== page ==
Glock has developed a .45-caliber cartridge that fits in a 9mm-size gun. Called the .45 GAP (Glock Auto Pistol), this cartridge is basically a .45-caliber bullet in a 9mm-length case. Glock developed the cartridge from the ground, but a number of other firearms manufacturers now make guns chambered for this new round. Most ammunition manufacturers build .45 GAP ammunition in a variety of full-metal-jacket training loads and hollow-point defense loads.
I took delivery of all three Glock pistols chambered for this new round and tested them on the range at the Tactical Defense Institute (TDI) in southern Ohio. The three models include the full-size service pistol model 37; a concealed-carry version called the model 38; and a deep-concealment sub-compact called the model 39. For readers familiar with the Glock pistol line, these three guns are similar to the 9mm Glock 17, 19 and 26.
|Overall Pros & Cons
|Pros||Easy to shoot and maintain|
|Light and easy to carry|
|Trigger is easy to press, quick to reset|
|Wide-mouth magazine well|
|Cons||Factory sights are too white, and easier to deform than metal|
|Grip angle too severe for many|
|Slide-lock lever located right below right-hand thumb|
The 37 will find great favor with uniformed patrol officers who carry their service sidearm in a duty style holster suspended from a 2.25″ duty belt. The 38, which was my favorite of the three, measures a ½” shorter in length and not quite ¾” shorter in height. I found this gun to provide the perfect compromise of shootability and concealability, while still large enough to fit in a duty holster. To me, the 38 is the best all-around .45 GAP pistol currently made.
That said, I will not be surprised if the sub-compact model 39 ends up the most popular model of the three. This palm-size gun was easier to shoot than I thought, and it was still small enough to tuck into a waistband under a t-shirt or into the pocket of a large overcoat like a winter parka. I think the short grip length will restrict this gun’s use as a duty pistol, but it will find great favor as a backup and off-duty gun.
It appears that the frames used for the 9mm, .40 SW and .45 GAP pistols are the same, but the GAP slides are slightly wider while maintaining the same length as their 9mm/.40 SW counterparts. This is likely due to the wider cartridge the slide must house.
Test ammo supplied by Remington, Corbon and Federal came in a variety of bullet styles and weights. It appears the manufacturers use the same bullets in the manufacture of .45 ACP ammo as they do the.45 GAP. The velocity of the .45 GAP runs just about the same as comparable .45 ACP loads.
On the Range
During a sunny Friday afternoon, the TDI training staff and I fired a total of 500 rounds through each Glock .45 GAP without a single malfunction. Although I had no way of accurately measuring, it appeared that the .45 GAP has less felt-recoil than the .45 ACP. (I admit this may be nothing more than an individual perception on my part, but at the same time, is not perception everything?) Regardless, rapid-fire drills, such as clearing a Bianchi plate rack, proved quite easy to accomplish, and no one expressed concern about blast or felt-recoil impulse. (Actually, one shooter stated, “This feels quite similar to the .40 SW.”) And the .45 GAP cartridge proved more than accurate enough for police service, shooting 3″ handheld groups at 50 feet.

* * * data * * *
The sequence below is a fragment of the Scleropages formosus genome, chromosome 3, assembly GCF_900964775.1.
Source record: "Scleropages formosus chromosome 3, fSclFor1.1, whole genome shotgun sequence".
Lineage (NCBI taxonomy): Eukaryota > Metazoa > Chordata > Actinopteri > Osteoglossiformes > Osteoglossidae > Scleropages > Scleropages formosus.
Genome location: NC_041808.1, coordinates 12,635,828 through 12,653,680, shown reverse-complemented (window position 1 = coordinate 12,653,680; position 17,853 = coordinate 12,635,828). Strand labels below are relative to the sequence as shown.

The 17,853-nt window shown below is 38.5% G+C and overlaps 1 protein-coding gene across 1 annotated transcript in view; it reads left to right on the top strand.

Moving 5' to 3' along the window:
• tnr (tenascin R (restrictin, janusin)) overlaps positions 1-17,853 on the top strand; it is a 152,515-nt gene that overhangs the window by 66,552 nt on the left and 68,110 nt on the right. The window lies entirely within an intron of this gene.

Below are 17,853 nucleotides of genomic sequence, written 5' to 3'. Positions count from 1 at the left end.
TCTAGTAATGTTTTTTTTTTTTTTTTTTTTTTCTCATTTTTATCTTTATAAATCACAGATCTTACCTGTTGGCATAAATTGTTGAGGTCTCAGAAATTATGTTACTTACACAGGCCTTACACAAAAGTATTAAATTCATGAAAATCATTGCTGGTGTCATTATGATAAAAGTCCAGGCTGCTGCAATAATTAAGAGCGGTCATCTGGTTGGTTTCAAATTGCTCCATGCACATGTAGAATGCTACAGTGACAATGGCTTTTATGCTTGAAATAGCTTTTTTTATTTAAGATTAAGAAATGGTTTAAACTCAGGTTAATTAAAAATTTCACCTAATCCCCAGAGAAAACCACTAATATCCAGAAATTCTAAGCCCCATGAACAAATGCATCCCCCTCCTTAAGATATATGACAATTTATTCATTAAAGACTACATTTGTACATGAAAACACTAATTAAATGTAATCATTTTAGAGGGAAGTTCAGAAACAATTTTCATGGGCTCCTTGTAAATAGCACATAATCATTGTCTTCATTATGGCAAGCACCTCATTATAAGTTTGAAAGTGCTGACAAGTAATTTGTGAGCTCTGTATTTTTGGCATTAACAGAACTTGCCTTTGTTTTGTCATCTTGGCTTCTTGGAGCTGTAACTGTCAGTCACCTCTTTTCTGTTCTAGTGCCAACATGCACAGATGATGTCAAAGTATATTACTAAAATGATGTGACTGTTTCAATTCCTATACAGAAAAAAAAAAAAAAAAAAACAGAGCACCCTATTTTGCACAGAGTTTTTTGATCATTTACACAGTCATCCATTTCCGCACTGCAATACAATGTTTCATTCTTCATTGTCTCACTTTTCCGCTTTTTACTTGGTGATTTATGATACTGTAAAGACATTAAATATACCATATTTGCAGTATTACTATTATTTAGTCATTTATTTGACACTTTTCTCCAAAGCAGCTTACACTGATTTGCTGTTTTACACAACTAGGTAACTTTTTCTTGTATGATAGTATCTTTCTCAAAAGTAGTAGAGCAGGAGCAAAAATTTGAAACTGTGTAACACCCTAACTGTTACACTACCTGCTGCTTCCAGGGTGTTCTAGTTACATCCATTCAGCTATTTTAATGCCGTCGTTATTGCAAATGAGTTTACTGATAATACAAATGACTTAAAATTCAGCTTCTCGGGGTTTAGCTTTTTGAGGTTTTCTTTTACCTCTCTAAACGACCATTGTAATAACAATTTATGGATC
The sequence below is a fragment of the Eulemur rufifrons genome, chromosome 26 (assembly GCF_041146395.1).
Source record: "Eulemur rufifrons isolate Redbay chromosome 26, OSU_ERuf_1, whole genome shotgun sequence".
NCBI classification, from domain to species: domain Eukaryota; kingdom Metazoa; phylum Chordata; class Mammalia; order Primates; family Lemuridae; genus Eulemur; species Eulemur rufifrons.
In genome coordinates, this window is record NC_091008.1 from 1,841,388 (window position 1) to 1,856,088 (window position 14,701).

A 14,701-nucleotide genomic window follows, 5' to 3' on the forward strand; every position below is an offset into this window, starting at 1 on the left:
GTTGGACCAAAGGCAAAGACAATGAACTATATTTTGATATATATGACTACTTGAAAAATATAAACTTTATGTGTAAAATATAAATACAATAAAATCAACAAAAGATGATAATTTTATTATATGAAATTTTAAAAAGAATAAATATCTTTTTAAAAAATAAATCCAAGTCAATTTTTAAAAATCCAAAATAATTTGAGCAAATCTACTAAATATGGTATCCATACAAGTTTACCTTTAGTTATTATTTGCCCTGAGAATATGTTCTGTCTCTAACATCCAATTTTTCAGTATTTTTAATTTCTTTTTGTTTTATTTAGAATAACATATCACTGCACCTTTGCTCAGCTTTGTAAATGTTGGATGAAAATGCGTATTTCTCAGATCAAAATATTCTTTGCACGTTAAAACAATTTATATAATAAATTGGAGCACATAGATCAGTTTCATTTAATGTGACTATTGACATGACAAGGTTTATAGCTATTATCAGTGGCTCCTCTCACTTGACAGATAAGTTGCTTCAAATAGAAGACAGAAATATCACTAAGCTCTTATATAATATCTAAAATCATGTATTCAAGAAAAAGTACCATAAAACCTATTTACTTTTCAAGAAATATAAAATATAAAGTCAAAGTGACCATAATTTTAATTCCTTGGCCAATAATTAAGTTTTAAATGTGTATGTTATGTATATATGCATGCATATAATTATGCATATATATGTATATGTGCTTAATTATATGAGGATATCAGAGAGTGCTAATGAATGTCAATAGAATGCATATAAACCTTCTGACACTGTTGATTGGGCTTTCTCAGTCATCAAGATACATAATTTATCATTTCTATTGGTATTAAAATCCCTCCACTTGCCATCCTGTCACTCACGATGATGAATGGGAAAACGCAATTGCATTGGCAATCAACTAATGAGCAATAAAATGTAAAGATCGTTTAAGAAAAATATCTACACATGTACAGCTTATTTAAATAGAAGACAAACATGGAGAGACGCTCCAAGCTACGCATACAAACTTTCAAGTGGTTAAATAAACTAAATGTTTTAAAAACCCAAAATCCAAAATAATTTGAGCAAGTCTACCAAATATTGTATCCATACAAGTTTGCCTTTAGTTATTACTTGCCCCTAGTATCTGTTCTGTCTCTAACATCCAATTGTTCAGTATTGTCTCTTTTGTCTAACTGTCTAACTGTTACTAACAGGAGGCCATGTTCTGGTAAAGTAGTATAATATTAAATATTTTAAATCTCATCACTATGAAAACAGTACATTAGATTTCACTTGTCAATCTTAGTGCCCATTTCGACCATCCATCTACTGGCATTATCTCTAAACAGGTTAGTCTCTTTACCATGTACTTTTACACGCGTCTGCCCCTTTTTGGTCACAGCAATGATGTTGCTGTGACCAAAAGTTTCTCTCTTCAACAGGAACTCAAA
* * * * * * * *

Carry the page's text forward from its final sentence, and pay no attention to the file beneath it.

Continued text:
Like all Glock pistols, these utilized simple, reliable Glock trigger mechanism, and they came with a white dot front sight and a white outline rear. At my age, I have found this sight system too white; all I see it a glob of white instead of a crisp sight picture. These sights are also plastic and susceptible to damage when used in the rough world of law enforcement operations. Fortunately, you can order all Glock pistols from the factory with a set of high-quality night sights that are made of metal and offer a very sharp sight picture, even for those of us with aging eyes.
All three test guns were also equipped with the updated slide-release lever that permits the shooter to release the locked slide with either their shooting-hand thumb or support hand. When Gaston Glock originally designed his pistol for the Austrian Army, he intended shooters to accomplish all slide manipulations with their support hand. However, American shooters, many of whom were trained on the 1911-style pistol, seem to prefer releasing the slide with the support-hand thumb. The larger slide-release lever allows for this very “American-style” action.
Would I change anything about the .45 GAP pistol? I would put a longer magazine release button on the gun—something that’s available from Glock. My short hands have difficulty reaching the standard button, so a longer version helps me eject spent magazines more reliably without having to shift the gun in my hand.
Other than the night sights I mentioned above, I would be very happy with any of the Glock .45 GAP pistols. They are easy to carry, easy to shoot and come in a caliber that will, without a doubt, end up “street proven.”
Dave Spaulding is a 28-year law-enforcement veteran, retiring at the rank of lieutenant. He’s worked in all facets of law enforcement—corrections, communications, patrol, evidence collection, investigations, undercover operations, training and SWAT. He currently operates Handgun Combatives, a handgun-combat training program, and he’s authored more than 800 articles for various firearm and law enforcement periodicals. In 2010 Spaulding received the Law Officer Trainer of the Year award, and he’s also the author of the best-selling books Defensive Living and Handgun Combatives.
|Line of sight:||5.67″|
|Weight, unloaded:||19.33 oz.|
|Weight, loaded:||25.33 oz.|
|Mag capacity, standard:||6|
|Mag capacity, optional:||8, 10|
|Trigger pull:||5.5 lbs.|
|Rifling:||right hand, hexagonal|
[ds query=’+Glock +39 +Gen3′]